Having a clogged sink is something that most homeowners face at some point in their lives. It could be caused by something getting stuck in a garbage disposal, grease build-up in the pipes, or by something that shouldn’t have gone down the pipes. If you find yourself with a backed-up sink, don’t despair! Landmark Home Warranty has a few DIY ways you can quickly and easily remove the clog.
First, is the clog in your garbage disposal?
If your garbage disposal isn’t turning, you’ll be able to tell. Instead of making the telltale grinding noise, it will simply hum and then turn off. In this case, the food is most likely stuck in the garbage disposal between the edge of the unit and the grinding flywheel. The machine will automatically turn off to avoid overheating and burning out the motor. You can go to our post on fixing a jammed garbage disposal here to learn how to fix the problem.
If your garbage disposal is audibly grinding, there’s a good chance the blockage has been ground up by the garbage disposal but is residing somewhere lower within the pipes.
How a garbage disposal works is actually quite simple. There is a rotating flywheel that grinds up food by spinning quickly and putting it against the side of the garbage disposal unit. Once your garbage disposal has ground up the food you place inside it, water pushes that food out into the pipes like so:
If you have put something down the drain that tends to clump together – like veggie peelings, or eggshells, they can get stuck, like so:
In either of these cases, to fix the problem, you will have to one of three things:
- Plunge the sink
- Dump a bucket of water
- Take apart your plumbing and physically remove the blockage.
To begin, determine where the blockage is more likely to be.
If you have a two-basin sink and the side without your garbage disposal is flowing freely, then it means the blockage must be stuck in this section of the pipes:
Common blockages for only one side of your sink being clogged are:
If you have a two-basin sink and both sides are clogged, then the clog is most likely in these two places:
The clogs that are most prevalent when both sides of your sink are clogged are:
Plunging a Clogged Sink
If you have a plunger for the sole use of your sink already, use that; however do NOT under any circumstances use a plunger from your bathroom. Plungers are relatively inexpensive and you don’t want to share toilet germs with your kitchen sink.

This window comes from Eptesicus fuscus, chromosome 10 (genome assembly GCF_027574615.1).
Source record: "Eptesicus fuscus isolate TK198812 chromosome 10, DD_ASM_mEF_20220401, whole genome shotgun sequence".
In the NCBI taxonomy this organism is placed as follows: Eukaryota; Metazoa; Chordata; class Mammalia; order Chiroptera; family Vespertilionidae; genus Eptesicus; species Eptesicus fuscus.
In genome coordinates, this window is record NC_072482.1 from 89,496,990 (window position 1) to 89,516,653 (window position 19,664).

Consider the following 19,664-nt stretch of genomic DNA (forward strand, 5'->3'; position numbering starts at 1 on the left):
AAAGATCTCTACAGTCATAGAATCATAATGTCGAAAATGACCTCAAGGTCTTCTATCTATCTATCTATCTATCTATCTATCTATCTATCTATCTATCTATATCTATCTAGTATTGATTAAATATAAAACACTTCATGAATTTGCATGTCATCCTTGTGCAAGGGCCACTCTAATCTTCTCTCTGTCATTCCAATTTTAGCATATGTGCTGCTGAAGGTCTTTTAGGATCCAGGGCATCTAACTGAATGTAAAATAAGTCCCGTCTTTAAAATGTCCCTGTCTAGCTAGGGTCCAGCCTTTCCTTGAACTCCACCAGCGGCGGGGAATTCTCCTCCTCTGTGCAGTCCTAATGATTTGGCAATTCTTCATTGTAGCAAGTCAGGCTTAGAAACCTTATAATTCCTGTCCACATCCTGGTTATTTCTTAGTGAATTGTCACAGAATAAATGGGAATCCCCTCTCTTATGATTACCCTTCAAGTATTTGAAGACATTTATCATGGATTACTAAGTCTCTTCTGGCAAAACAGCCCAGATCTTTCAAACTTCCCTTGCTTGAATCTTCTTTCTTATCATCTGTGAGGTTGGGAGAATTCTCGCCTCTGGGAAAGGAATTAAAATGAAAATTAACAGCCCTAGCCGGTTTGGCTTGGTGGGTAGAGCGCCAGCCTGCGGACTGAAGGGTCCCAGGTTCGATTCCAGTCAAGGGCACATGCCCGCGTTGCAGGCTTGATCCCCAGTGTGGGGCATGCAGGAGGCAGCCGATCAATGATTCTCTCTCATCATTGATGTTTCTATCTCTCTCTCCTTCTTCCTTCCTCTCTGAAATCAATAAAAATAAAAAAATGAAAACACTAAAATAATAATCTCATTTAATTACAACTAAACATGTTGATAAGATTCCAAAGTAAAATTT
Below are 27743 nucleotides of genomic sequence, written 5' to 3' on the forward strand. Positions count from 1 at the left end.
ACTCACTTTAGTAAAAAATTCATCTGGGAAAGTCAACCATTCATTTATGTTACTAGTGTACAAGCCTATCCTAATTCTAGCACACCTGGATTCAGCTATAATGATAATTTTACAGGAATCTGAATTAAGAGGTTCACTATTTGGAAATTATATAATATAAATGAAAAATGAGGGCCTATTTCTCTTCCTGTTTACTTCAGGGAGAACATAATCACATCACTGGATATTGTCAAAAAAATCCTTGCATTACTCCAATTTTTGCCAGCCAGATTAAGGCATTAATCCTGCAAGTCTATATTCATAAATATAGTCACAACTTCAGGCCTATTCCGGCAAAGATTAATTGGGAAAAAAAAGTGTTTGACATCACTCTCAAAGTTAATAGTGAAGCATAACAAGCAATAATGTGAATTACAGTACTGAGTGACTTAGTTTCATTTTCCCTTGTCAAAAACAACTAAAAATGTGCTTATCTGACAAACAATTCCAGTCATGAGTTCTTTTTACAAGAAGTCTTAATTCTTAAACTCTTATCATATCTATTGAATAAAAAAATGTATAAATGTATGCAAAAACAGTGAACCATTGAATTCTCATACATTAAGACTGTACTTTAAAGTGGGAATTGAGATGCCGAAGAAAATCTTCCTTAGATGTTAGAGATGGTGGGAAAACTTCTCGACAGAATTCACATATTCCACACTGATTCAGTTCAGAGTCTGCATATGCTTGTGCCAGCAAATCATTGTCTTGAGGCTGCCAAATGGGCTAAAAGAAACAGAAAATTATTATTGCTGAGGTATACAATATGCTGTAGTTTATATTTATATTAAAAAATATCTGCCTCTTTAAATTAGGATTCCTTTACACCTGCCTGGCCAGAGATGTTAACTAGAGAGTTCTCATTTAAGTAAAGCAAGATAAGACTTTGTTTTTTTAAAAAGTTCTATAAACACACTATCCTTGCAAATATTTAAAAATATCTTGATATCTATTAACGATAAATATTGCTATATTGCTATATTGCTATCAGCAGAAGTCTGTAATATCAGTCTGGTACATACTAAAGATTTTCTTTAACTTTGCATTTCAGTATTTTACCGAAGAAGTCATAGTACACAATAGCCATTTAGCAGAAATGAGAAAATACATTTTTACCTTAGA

- If you have two basins, cover the unclogged one with a plate or dishrag while plunging. You don’t want to cause a water spout in your kitchen with the plunger.
- Then, begin to plunge. Try your best at this for around 5 minutes – however, if you feel it is a wasted effort, it may be a better idea to move to the next DIY fix for clogged sinks in this article.
Forcing Clogs Out with Bucket of Water
Next, you can try and force the food blockage out of the drain by dumping a large bucket of water on top of the clogged sink. This works sometimes by pushing the blockage on through the sink using the weight of the water.
If your sink is already too full, do not attempt this DIY fix. If the bucket doesn’t work, it is time to start taking apart the plumbing in the bottom of your sink.
Remove the Sink Clog Manually
First, place a bucket underneath the p trap to catch the water that is inside of your sink.
Turn off the garbage disposal.
If only ONE side of your sink is clogged, try and see if the clog is located in the T-zone of pipes, where the garbage disposal is connected to the second basin’s pipes. To do this, start unscrewing the joint closest to the garbage disposal.
After unscrewing the pipe, gently ease it off, letting the water run into the bucket below.
Use needle nose pliers (or your fingers) to remove the blockage. Throw it away.
It looks like this clog was caused by eggshells.
If you want to clean out the pipes you have removed, make sure to clean them out using the bathroom tub instead after removing the blockages. Remember, if you turn the water on, it will fall straight into the bucket, which could cause flooding.
If both of your basins are flooded, you can start by unscrewing the aforementioned pipes, and then clearing out the p-trap:
(If the p-trap has the clog, you can clear it out now.)
If the clog isn’t in any of the pipes mentioned earlier, you are be better off calling a contractor to come out and look at your pipes.
If you have a home warranty, it does cover your home's internal plumbing system, provided you have maintained it properly and it was in working condition on the effective date of the contract. For more information on plumbing problems and how a home warranty can help go to www.landmarkhw.com/resources/plumbing.